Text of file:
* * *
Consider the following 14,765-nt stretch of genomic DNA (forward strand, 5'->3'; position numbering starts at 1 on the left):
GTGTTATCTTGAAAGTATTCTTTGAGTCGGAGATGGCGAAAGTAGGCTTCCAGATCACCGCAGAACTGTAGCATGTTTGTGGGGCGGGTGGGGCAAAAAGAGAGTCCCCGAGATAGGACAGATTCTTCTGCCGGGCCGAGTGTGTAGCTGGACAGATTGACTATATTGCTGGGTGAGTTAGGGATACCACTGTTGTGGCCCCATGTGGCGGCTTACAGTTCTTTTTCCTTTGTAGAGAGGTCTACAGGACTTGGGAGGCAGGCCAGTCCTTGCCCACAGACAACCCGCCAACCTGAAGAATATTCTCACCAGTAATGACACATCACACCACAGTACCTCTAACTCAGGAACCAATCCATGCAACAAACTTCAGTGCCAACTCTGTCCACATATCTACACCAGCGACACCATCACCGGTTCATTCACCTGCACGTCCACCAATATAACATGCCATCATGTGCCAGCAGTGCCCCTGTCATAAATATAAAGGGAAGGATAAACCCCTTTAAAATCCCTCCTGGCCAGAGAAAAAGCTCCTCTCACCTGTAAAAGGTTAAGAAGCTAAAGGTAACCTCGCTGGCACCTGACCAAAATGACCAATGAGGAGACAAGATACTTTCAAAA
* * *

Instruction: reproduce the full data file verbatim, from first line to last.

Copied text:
Consider the following 14,765-nt stretch of genomic DNA (forward strand, 5'->3'; position numbering starts at 1 on the left):
GTGTTATCTTGAAAGTATTCTTTGAGTCGGAGATGGCGAAAGTAGGCTTCCAGATCACCGCAGAACTGTAGCATGTTTGTGGGGCGGGTGGGGCAAAAAGAGAGTCCCCGAGATAGGACAGATTCTTCTGCCGGGCCGAGTGTGTAGCTGGACAGATTGACTATATTGCTGGGTGAGTTAGGGATACCACTGTTGTGGCCCCATGTGGCGGCTTACAGTTCTTTTTCCTTTGTAGAGAGGTCTACAGGACTTGGGAGGCAGGCCAGTCCTTGCCCACAGACAACCCGCCAACCTGAAGAATATTCTCACCAGTAATGACACATCACACCACAGTACCTCTAACTCAGGAACCAATCCATGCAACAAACTTCAGTGCCAACTCTGTCCACATATCTACACCAGCGACACCATCACCGGTTCATTCACCTGCACGTCCACCAATATAACATGCCATCATGTGCCAGCAGTGCCCCTGTCATAAATATAAAGGGAAGGATAAACCCCTTTAAAATCCCTCCTGGCCAGAGAAAAAGCTCCTCTCACCTGTAAAAGGTTAAGAAGCTAAAGGTAACCTCGCTGGCACCTGACCAAAATGACCAATGAGGAGACAAGATACTTTCAAAA